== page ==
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BMI: Yay or Nay?

If you’ve interacted with the health care system at all as an adult, you’ve probably heard the term “BMI” get thrown around a lot. You may have even experienced a doctor or physician recommending that you lose a certain amount of weight in order to reach the “normal” weight range.

But what even is BMI?

What is BMI?

BMI stands for Body Mass Index and its use as a health assessment tool is extremely prevalent in North America. It is a calculation that uses your height (in meters) and weight (in kilograms):

The calculation will give you a number and that number is used to put you into a category that is associated with predicted changes in level of health risk:

This classification system is used almost without fail when doing patient health assessments because it is cheap and extremely easy to use. Interestingly though, the concept of BMI was created by a mathematician as a means to study populations and determine resource allocation. The creator never intended for it to be used to diagnose people on an individual basis.

Why is BMI used?

1. Associations with health outcomes

Studies have found that the risk for chronic disease and premature death is greater in those that fall in the underweight and obese categories. Some research has also found that a 5% to 10% drop in BMI value is associated with improved health outcomes for heart disease and diabetes.

2. Ease of use

As mentioned before, BMI is indeed a very simple and inexpensive tool. All you need to do is measure someone’s height and weight (or even just use their self-reported measurements). There are even BMI calculators online, which means that even the burden of pulling out a physical calculator is avoided!

What are the issues of BMI?

1. BMI ignores body composition

It’s important to remember that two people can have the same height and weight (and therefore, the same BMI) and have vastly different body compositions. One might be leaner and have more muscle mass, while the other may have a higher body fat percentage.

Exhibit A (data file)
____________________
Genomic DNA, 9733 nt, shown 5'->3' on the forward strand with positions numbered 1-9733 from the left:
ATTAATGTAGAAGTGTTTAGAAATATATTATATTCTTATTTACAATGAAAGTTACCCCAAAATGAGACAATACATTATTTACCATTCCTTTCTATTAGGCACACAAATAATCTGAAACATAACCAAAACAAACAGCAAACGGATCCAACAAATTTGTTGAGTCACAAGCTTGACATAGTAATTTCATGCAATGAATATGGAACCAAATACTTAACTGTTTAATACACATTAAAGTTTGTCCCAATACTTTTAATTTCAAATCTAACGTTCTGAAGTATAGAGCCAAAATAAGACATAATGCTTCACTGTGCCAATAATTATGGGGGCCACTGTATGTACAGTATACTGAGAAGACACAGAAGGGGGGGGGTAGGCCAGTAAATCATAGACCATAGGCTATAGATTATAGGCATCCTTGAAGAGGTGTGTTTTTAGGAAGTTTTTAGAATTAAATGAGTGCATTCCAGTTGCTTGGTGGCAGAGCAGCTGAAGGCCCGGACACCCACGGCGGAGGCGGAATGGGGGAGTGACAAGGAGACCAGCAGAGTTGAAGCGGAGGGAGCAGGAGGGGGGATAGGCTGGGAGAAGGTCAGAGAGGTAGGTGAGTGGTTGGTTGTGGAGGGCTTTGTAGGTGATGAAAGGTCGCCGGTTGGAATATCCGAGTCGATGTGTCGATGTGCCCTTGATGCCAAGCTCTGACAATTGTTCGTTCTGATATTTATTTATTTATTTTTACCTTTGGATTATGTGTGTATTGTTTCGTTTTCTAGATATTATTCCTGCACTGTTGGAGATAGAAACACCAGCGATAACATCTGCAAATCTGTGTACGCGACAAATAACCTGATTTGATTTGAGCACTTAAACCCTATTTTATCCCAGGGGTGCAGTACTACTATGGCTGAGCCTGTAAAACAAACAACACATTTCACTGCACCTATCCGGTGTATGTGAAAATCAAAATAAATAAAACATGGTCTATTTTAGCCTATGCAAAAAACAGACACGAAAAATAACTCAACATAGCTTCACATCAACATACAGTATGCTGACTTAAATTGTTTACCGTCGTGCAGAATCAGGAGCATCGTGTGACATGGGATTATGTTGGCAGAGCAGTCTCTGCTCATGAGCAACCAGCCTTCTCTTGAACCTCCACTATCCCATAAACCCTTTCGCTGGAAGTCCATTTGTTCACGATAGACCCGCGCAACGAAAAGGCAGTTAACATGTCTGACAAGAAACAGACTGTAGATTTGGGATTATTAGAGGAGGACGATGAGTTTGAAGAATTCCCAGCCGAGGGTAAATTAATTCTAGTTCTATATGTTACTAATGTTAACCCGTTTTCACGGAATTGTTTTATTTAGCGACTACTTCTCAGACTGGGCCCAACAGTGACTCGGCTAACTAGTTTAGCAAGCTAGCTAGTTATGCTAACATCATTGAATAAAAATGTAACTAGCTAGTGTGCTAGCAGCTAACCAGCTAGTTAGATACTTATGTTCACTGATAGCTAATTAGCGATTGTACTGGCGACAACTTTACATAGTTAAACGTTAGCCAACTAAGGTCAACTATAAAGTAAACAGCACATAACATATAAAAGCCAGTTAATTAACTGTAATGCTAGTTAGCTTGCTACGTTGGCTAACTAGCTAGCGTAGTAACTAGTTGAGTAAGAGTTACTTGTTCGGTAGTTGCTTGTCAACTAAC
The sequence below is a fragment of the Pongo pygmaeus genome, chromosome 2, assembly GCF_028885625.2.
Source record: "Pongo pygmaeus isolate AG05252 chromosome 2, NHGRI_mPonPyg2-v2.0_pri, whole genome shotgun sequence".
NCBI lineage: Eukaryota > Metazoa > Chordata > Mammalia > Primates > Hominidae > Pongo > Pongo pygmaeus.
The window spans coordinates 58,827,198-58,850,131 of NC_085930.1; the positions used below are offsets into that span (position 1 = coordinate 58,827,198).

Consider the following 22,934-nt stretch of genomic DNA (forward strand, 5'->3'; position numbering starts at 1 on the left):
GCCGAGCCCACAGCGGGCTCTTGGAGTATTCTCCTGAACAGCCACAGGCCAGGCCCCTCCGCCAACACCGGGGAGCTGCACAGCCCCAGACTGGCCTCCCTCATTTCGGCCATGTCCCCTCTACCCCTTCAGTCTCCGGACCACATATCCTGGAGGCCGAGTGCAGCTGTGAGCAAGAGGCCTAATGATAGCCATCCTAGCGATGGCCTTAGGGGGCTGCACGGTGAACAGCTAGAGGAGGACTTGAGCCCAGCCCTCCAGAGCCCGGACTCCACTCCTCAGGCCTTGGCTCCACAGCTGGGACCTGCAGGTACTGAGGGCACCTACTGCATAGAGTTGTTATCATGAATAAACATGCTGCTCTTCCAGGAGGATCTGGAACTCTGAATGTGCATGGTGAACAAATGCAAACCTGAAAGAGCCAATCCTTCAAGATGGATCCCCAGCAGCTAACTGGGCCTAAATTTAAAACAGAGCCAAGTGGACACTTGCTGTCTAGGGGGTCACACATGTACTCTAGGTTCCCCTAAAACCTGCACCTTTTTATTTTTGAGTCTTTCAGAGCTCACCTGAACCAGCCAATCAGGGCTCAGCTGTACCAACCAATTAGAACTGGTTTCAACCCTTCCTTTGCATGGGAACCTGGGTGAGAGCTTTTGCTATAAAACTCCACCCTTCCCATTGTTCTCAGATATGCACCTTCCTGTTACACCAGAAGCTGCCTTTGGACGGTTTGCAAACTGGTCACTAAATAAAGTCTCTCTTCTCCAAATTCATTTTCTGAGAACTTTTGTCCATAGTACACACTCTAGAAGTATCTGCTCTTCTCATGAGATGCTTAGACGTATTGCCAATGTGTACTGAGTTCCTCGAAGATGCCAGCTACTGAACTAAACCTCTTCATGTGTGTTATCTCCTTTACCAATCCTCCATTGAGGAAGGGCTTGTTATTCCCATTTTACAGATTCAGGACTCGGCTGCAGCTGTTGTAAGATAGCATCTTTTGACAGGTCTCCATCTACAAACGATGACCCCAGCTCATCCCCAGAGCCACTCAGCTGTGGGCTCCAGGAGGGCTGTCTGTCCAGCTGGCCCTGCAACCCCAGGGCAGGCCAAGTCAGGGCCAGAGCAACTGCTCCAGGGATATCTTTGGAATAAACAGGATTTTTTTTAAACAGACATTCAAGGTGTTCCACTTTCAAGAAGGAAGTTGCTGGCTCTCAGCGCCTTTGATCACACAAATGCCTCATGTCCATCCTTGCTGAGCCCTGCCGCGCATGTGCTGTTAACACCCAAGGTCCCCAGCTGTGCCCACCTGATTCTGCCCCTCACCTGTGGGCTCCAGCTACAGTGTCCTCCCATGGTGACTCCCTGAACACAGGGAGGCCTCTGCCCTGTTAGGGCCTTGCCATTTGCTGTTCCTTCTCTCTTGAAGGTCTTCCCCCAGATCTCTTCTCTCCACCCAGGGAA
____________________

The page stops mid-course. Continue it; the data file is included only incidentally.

Unfortunately, the BMI system doesn’t concern itself with these nuances; each kilogram is treated equally even though these variations in fat mass, muscle mass, and bone mass can contribute to drastically different health outcomes.

2. BMI ignores fat distribution

The sites of fat storage on one’s body is associated with varying levels of risk for chronic diseases. Specifically, abdominal fat around the belly area is more associated with increased health risks when compared to excess fat in the thighs and hips. Again, the BMI completely ignores these nuances that matter.

3. BMI is not inclusive

The categories shown above were determined by using a very narrow population type. It is not inclusive and therefore, even less accurate for some groups of people. For instance, research shows that the cut-offs need to be adjusted for those of Asian descent because there is greater risk for heart disease at lower BMIs.

Takeaway: The BMI is not the be-all and end-all of health. It can be a useful metric but only when used in conjunction with other variables.

Stay nourished my friends,


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